How Kurt Cobain's influence lives on in the Middle East 30 years after his death

Regional musicians tell The National about how the late Nirvana frontman shaped, and continues to impact, their creative output and lives

Kurt Cobain of Nirvana during the taping of MTV Unplugged at Sony Studios in New York City, 11/18/93. Photo by Frank Micelotta / Getty Images
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'It’s better to burn out than to fade away.”

The line, originally from the Neil Young song Hey Hey, My My, rung with a haunting timbre in Kurt Cobain’s suicide note. The musician was 27 when he died on April 5, 1994. He was at the height of his career with Nirvana and revered for his subversive songwriting that held near-universal appeal.

Yet, even decades on, Cobain’s legacy has neither burned out nor faded away.

To mark the 30th anniversary of Cobain's death, The National speaks to nine established musicians from the Middle East to see how the Seattle rocker influenced their songwriting.


Freek is at the forefront of the Arabic trap scene, with the rapper dishing out several internationally acclaimed tracks over the past few years including Wala Kilma and Doos. Yet, as entrenched as he is in the rap genre, the Somali artist – who grew up in Abu Dhabi – says part of his musical heritage lies in rock.

“You’ll be surprised,” he says. “I come from a rock household, a metal household. The first time I heard Nirvana, I was eight or nine years old. I saw the music video for Smells Like Teen Spirit and that just blew my mind.”

The song is simple in its arrangement, composition and lyrical content, but that is a large part of its elegance and lends to its anthemic pull. “It has longevity,” Freek, whose real name is Mustafa Ismail, says. “A lot of people tried to break down that song in their own narrative.”

Freek says his own musical approach was very much like that of Cobain. “I felt like he really changed my perspective when it comes to lyrics and music in general,” he says. “I definitely follow that structure of writing. My music can be simple, but it can live in everyone’s journey at the same time. It doesn’t matter how simple the lyrics are, they can be strong. It’s just the way you deliver it.”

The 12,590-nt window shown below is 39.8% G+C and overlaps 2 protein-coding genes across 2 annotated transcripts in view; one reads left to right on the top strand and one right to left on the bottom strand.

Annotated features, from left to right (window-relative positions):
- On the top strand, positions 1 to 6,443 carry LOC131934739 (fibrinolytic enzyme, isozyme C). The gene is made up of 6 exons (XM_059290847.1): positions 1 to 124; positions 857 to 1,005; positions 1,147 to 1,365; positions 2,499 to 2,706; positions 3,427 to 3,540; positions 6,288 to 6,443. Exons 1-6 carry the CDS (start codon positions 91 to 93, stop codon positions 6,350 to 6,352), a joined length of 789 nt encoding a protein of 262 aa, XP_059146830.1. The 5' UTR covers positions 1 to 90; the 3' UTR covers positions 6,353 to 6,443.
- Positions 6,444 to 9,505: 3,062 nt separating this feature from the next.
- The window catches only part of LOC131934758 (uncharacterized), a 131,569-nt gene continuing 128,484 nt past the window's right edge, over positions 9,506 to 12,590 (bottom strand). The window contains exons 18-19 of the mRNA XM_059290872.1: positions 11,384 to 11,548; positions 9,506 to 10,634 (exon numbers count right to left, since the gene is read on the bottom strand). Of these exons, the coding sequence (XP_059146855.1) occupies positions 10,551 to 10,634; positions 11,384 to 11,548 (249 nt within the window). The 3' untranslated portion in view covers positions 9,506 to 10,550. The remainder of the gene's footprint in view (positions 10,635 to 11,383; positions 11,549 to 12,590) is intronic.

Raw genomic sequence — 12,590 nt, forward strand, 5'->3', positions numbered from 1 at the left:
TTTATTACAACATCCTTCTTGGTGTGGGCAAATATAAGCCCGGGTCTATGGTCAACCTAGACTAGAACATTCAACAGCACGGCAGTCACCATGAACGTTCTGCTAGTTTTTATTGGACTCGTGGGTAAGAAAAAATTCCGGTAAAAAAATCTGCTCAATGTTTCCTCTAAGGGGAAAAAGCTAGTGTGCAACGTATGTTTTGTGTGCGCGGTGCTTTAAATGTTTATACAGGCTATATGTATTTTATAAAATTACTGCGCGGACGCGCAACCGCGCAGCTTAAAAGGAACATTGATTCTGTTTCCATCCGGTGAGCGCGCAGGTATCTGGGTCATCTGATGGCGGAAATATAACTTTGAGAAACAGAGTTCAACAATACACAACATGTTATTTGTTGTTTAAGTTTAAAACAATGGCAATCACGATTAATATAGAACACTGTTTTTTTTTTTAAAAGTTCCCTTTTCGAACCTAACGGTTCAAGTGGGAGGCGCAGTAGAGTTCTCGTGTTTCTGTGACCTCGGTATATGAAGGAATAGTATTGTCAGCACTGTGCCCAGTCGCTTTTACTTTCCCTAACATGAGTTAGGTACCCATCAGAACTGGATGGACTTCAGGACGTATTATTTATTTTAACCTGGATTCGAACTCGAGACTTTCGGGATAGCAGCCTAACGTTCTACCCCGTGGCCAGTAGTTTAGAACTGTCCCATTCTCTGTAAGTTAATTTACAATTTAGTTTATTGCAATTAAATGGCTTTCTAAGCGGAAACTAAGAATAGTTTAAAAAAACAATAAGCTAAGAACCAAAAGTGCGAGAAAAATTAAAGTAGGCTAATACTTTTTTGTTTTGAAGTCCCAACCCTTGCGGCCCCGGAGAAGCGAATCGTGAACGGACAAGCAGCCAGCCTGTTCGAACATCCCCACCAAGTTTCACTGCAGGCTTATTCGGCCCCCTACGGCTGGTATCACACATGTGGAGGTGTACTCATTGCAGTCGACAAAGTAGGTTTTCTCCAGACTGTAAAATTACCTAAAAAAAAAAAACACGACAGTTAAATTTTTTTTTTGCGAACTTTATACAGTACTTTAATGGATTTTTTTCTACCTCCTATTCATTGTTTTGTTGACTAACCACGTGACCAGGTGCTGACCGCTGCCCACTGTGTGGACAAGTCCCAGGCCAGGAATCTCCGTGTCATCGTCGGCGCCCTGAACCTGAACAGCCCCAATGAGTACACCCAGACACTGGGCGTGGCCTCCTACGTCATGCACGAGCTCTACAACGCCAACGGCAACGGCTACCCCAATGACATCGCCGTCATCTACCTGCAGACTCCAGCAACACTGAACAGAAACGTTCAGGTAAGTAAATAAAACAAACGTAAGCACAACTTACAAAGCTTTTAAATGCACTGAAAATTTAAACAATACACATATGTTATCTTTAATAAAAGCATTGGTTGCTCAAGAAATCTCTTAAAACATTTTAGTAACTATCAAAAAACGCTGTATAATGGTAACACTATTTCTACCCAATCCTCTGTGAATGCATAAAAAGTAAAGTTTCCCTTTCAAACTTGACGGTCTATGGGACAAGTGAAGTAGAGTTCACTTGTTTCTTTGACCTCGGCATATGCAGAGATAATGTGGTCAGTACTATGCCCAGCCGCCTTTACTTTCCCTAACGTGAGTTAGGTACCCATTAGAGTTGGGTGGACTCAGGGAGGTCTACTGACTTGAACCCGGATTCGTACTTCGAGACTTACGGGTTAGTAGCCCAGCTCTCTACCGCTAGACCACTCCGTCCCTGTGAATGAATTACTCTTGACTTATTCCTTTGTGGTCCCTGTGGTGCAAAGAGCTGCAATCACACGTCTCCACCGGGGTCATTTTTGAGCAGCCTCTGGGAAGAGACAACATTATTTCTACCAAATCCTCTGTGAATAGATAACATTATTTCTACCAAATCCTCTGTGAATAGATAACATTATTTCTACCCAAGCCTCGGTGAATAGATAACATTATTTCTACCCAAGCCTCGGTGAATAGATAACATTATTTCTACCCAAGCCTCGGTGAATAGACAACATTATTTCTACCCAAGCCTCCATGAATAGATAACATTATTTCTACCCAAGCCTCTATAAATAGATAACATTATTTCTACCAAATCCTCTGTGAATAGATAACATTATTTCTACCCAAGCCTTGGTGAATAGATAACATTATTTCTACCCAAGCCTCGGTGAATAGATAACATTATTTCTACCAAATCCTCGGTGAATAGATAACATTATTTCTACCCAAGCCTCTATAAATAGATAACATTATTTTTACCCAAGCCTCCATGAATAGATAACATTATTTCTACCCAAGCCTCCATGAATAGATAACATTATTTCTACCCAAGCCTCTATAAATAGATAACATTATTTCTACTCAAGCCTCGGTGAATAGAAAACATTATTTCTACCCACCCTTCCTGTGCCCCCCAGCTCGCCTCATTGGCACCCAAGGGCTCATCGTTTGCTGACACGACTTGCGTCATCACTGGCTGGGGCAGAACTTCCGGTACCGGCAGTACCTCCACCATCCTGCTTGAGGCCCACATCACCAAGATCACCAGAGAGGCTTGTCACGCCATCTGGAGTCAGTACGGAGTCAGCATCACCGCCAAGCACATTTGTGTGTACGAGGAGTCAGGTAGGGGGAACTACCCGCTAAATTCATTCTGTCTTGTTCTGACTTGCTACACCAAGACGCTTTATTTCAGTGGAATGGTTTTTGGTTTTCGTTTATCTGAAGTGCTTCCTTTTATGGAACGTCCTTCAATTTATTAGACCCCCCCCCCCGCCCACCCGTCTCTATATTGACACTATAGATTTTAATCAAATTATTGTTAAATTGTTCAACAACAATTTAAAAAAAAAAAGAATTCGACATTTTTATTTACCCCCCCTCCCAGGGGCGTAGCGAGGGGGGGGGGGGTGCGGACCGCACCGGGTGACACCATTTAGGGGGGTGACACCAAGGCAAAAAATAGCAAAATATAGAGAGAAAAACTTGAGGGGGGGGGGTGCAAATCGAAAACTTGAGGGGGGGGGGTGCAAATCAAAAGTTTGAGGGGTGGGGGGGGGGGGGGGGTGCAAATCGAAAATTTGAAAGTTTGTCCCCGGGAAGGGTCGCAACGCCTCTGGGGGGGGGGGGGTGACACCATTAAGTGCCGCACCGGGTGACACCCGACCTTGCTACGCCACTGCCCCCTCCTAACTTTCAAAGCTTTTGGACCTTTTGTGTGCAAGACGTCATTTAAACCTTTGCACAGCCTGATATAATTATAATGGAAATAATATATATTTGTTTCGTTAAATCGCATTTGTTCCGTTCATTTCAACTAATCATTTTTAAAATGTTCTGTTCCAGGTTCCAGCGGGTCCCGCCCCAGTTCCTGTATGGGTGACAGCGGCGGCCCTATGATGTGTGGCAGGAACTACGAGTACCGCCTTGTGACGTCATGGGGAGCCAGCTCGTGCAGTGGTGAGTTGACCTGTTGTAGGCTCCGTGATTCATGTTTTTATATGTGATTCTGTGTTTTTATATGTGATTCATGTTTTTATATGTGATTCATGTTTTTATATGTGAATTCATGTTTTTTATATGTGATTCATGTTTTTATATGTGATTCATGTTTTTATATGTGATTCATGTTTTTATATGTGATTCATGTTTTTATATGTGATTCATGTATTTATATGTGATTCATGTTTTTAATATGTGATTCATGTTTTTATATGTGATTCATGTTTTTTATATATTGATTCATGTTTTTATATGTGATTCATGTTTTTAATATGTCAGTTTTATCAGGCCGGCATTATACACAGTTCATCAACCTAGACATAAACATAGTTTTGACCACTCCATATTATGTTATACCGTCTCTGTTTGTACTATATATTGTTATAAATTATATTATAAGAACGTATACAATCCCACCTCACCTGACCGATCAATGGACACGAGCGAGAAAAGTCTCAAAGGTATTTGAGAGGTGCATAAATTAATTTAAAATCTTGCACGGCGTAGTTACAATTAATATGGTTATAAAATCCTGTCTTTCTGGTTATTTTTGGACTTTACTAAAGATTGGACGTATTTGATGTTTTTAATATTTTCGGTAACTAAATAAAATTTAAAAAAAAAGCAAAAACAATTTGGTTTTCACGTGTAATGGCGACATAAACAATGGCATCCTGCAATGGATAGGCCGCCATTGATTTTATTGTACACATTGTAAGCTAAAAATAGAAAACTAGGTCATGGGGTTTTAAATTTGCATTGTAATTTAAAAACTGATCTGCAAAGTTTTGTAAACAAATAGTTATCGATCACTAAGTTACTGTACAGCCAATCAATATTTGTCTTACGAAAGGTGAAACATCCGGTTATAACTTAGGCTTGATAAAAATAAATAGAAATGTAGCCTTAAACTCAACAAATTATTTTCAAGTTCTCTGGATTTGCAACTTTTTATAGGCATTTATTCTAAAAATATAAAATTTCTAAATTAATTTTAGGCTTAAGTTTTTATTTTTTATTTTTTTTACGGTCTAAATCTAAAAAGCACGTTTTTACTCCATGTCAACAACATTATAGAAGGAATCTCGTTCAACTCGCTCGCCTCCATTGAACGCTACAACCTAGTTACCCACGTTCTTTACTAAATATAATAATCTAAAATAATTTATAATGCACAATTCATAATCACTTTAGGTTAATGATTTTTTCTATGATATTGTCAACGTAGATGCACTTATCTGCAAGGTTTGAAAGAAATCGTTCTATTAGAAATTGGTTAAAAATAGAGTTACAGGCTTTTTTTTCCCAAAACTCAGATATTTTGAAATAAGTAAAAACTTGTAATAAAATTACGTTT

Layla Kardan

For jazz singer Layla Kardan, who lives in Dubai, Cobain’s influence came through on a fundamental level, both for her and the international music scene that shaped her.

“For any musician, it doesn't matter what genre your music is in – we all draw inspiration from Kurt Cobain,” Kardan says.

“He was so free in his expression. His style of singing influenced me to want to do a version of Smells Like Teen Spirit in my own jazzy style. And I love playing that with a band. There’s such dynamism to his music,” she continues. “He was really pushing the envelope. He was really breaking boundaries. And yeah, he did it in a really cool way.”


Abdo Ineni, who goes by Smokable, first encountered Nirvana aged 13 and it was the raw nature of Cobain’s songwriting that first gripped him.

"Ironically, it wasn’t the guitar, the noise, the heavy feedback that I first heard," he says. "It was the MTV Unplugged in New York album.”